SOX Section 404:
PwC Partner Reflects on First Year of Implementation
15th has come and gone. While most Americans are done filing their taxes,
corporate America is busy meeting its own deadlines. But this year has
been different because it was the first year for internal control assessments
(section 404), part of the 2002 Sarbanes-Oxley Act (SOX). Randy O'Hare,
US partner-in-charge of SOX 404 for PricewaterhouseCoopers,
visited campus in April to talk about the past year and the effect SOX
has had on his job as well as US accountancy practice.
The part of SOX that has had the biggest impact on the accounting industry
is Section 404, what O'Hare described as "by far the most far-reaching
provisions." He explained that the main requirement of Section 404
is "management responsibility and accountability," because,
after the Enron scandal hit, "no one knew anything."
The other scandals that followed began to reveal a trend
until WorldCom became "the straw that broke the camel's back,"
he said. Congress stepped in and the President signed SOX within thirty
days. "Done in haste," O'Hare explained, the goal of the act
was to set up strict documentation requirements to ensure that "the
buck stops at the top."
Consequently, new accounting standards and documentation requirements
were put in place that created a workload that no one fully envisioned.
It has been "bigger than a breadbox, and five times bigger than that,"
O'Hare commented. "Be darn glad you were in school this year,"
he said to the students. "I've been in public accounting for thirty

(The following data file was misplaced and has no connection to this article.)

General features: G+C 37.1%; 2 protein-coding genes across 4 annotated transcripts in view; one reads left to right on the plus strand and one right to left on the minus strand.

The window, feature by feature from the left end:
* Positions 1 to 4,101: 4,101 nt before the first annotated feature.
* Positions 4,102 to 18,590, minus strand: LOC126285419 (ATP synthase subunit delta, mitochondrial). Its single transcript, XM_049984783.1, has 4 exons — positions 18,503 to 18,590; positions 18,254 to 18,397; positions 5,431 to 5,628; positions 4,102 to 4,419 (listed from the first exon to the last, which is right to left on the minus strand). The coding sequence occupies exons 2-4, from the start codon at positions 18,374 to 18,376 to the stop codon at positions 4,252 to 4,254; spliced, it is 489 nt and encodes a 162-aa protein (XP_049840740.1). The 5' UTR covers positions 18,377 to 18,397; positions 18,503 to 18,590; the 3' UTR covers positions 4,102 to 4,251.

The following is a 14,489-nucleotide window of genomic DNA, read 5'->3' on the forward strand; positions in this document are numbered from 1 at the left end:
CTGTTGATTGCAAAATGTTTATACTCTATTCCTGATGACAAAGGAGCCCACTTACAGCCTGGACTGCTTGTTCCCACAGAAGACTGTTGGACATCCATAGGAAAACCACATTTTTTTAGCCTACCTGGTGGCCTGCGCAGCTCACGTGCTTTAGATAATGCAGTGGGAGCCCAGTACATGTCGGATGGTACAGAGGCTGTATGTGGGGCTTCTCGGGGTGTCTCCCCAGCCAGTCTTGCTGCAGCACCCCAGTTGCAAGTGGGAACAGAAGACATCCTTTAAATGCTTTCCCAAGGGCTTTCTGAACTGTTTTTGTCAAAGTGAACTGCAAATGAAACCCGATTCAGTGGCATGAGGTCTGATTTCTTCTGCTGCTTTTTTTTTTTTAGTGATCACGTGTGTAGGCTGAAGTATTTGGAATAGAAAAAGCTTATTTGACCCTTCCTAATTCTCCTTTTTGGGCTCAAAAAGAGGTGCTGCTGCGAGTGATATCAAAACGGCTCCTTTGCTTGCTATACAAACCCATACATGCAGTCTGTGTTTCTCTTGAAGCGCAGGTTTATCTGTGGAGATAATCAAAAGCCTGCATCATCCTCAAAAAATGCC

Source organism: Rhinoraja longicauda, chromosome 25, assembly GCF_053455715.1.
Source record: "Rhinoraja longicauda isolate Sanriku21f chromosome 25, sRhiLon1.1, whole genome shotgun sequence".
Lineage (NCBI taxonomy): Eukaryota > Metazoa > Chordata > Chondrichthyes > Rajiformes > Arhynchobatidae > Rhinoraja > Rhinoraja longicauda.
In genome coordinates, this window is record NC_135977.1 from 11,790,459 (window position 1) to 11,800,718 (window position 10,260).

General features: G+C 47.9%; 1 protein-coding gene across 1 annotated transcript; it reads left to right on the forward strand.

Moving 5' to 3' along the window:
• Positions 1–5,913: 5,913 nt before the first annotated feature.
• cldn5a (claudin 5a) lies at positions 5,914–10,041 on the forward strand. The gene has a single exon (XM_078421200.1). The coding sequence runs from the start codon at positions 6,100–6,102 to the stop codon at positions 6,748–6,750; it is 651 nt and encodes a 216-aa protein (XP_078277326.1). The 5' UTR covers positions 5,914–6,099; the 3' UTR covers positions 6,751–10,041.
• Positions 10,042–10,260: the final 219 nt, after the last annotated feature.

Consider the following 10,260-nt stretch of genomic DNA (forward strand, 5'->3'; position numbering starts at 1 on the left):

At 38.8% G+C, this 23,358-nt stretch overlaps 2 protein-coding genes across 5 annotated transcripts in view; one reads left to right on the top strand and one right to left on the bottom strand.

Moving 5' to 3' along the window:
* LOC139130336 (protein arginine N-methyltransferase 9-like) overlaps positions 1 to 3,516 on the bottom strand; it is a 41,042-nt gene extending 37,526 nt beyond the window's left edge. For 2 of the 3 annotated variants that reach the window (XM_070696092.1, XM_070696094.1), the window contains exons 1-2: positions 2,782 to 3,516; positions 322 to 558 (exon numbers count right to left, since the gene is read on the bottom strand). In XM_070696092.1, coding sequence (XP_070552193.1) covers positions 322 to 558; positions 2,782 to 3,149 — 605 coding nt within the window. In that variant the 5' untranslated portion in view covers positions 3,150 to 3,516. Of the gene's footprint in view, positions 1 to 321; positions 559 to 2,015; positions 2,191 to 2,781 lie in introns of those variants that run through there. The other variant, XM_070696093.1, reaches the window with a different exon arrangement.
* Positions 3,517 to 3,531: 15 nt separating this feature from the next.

years, and this was by far the toughest year."
A focus of 404 has been determining control deficiencies, which fall
under three categories: material weakness, significant deficiency, and
control deficiency. If a company has one or more material weaknesses,
it will receive an adverse opinion, a new "all or nothing" approach
O'Hare explained. As of March 31, out of the 2,530 companies that have
reported, 202 have received adverse opinions. The final results, however,
are still being determined because many companies could not meet the deadline
and Congress intervened with an order for a forty-five day extension.
The ultimate question is whether or not Section 404 is providing a benefit.
"My position is it's too early to make an analysis of cost/benefit
of year one," O'Hare cautioned. The past year has been a learning
experience, and therefore a lot of the start-up time and costs will subside
in the years to come. Eventually 404 will move from being "a project
to a process," O'Hare predicted.
Despite the added stress and workload, Section 404 has had an overall
positive impact on the accounting industry. "The role of the auditor
has been enhanced," O'Hare said, adding that "it's a good time
to be an accounting student."
About the Speaker
Randy O'Hare is the US partner-in-charge of Sarbanes-Oxley
404 for PricewaterhouseCoopers. He graduated from the University of
Illinois in 1971 with a BS in Accountancy and was awarded the Bronze Tablet.
He received his MBA in 1974 from the University of Chicago and was the
State of Illinois Gold Medal winner on the May 1971 CPA exam.
O'Hare joined Price Waterhouse in 1972 and was admitted to the partnership
in 1983. During his 33-year PwC career, he has been in the Chicago, New
York, Stamford, and Dallas offices. Randy has been the managing partner
of both the Dallas and Stamford offices and held leadership positions
in the firm's industry program as well as the assurance and advisory lines
of service. He has advised both multinationals and emerging companies
in numerous acquisitions, financings, cost savings and risk management
An active volunteer, he is a member of the American Institute of Certified
Public Accountants and the Texas Society of Certified Public Accountants.
-- Kelly Barron